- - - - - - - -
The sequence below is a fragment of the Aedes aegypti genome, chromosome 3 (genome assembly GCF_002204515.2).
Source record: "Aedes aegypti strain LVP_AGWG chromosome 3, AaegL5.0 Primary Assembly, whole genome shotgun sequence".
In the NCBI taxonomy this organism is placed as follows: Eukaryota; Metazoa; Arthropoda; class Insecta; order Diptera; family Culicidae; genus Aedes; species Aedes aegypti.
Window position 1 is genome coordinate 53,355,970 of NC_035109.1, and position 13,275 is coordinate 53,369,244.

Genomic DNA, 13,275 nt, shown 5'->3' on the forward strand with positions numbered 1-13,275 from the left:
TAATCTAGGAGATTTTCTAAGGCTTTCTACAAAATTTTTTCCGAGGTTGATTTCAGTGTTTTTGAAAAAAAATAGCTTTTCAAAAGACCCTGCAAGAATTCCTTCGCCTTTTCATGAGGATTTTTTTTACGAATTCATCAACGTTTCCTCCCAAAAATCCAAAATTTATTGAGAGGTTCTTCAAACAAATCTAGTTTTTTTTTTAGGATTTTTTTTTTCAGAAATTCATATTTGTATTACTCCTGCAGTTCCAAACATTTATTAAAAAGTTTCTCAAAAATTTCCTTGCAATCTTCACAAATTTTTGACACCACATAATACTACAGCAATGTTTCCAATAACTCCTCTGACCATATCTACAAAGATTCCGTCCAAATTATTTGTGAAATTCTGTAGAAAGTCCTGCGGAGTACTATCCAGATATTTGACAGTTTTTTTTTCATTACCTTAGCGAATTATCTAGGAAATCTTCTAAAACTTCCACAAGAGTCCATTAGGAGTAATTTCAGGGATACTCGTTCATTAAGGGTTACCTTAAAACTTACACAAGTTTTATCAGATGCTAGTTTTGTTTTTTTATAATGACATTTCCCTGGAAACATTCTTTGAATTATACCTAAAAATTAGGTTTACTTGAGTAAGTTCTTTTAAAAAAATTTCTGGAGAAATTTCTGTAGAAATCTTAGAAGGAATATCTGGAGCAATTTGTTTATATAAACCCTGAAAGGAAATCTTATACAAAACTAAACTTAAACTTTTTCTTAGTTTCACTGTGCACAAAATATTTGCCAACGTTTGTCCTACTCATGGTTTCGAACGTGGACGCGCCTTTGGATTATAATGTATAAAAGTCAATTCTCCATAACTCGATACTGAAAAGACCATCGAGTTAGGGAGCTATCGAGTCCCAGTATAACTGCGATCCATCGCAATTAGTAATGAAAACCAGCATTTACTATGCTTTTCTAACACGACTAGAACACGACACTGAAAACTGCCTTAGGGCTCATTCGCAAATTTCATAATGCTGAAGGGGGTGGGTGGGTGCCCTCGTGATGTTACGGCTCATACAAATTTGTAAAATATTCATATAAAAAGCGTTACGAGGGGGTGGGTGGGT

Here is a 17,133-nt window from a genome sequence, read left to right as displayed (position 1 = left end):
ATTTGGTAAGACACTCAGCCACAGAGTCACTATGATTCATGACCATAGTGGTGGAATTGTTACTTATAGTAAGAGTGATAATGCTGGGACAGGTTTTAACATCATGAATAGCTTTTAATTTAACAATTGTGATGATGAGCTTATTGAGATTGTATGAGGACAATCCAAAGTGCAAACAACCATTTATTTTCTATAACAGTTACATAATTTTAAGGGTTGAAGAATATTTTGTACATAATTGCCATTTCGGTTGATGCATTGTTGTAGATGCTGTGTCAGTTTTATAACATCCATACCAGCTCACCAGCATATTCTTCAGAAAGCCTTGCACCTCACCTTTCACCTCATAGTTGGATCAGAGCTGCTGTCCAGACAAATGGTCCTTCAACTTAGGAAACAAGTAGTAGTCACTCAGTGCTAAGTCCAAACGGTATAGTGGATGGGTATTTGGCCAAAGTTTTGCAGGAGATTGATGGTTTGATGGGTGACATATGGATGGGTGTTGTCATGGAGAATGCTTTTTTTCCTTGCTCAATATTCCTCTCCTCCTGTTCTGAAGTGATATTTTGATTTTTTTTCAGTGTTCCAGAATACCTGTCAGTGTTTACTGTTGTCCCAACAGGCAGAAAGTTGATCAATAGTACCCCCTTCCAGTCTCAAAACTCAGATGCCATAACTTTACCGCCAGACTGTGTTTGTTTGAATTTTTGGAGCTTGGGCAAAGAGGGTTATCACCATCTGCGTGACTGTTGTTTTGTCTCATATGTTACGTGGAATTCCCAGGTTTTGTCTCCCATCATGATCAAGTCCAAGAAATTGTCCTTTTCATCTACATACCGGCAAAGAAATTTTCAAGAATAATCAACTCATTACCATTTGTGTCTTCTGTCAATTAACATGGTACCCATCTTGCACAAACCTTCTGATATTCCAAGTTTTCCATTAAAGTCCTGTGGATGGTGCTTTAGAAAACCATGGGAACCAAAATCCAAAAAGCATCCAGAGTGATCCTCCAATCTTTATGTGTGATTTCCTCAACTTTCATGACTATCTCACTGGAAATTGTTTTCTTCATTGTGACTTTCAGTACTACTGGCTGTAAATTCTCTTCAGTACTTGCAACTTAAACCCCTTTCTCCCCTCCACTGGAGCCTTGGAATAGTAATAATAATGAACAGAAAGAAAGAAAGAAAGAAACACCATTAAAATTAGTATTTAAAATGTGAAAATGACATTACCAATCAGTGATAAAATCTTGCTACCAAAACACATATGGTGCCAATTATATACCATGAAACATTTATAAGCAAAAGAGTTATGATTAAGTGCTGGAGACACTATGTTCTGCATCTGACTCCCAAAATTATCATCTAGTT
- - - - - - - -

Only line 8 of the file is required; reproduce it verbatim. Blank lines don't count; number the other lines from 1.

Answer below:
ATTTGGTAAGACACTCAGCCACAGAGTCACTATGATTCATGACCATAGTGGTGGAATTGTTACTTATAGTAAGAGTGATAATGCTGGGACAGGTTTTAACATCATGAATAGCTTTTAATTTAACAATTGTGATGATGAGCTTATTGAGATTGTATGAGGACAATCCAAAGTGCAAACAACCATTTATTTTCTATAACAGTTACATAATTTTAAGGGTTGAAGAATATTTTGTACATAATTGCCATTTCGGTTGATGCATTGTTGTAGATGCTGTGTCAGTTTTATAACATCCATACCAGCTCACCAGCATATTCTTCAGAAAGCCTTGCACCTCACCTTTCACCTCATAGTTGGATCAGAGCTGCTGTCCAGACAAATGGTCCTTCAACTTAGGAAACAAGTAGTAGTCACTCAGTGCTAAGTCCAAACGGTATAGTGGATGGGTATTTGGCCAAAGTTTTGCAGGAGATTGATGGTTTGATGGGTGACATATGGATGGGTGTTGTCATGGAGAATGCTTTTTTTCCTTGCTCAATATTCCTCTCCTCCTGTTCTGAAGTGATATTTTGATTTTTTTTCAGTGTTCCAGAATACCTGTCAGTGTTTACTGTTGTCCCAACAGGCAGAAAGTTGATCAATAGTACCCCCTTCCAGTCTCAAAACTCAGATGCCATAACTTTACCGCCAGACTGTGTTTGTTTGAATTTTTGGAGCTTGGGCAAAGAGGGTTATCACCATCTGCGTGACTGTTGTTTTGTCTCATATGTTACGTGGAATTCCCAGGTTTTGTCTCCCATCATGATCAAGTCCAAGAAATTGTCCTTTTCATCTACATACCGGCAAAGAAATTTTCAAGAATAATCAACTCATTACCATTTGTGTCTTCTGTCAATTAACATGGTACCCATCTTGCACAAACCTTCTGATATTCCAAGTTTTCCATTAAAGTCCTGTGGATGGTGCTTTAGAAAACCATGGGAACCAAAATCCAAAAAGCATCCAGAGTGATCCTCCAATCTTTATGTGTGATTTCCTCAACTTTCATGACTATCTCACTGGAAATTGTTTTCTTCATTGTGACTTTCAGTACTACTGGCTGTAAATTCTCTTCAGTACTTGCAACTTAAACCCCTTTCTCCCCTCCACTGGAGCCTTGGAATAGTAATAATAATGAACAGAAAGAAAGAAAGAAAGAAACACCATTAAAATTAGTATTTAAAATGTGAAAATGACATTACCAATCAGTGATAAAATCTTGCTACCAAAACACATATGGTGCCAATTATATACCATGAAACATTTATAAGCAAAAGAGTTATGATTAAGTGCTGGAGACACTATGTTCTGCATCTGACTCCCAAAATTATCATCTAGTT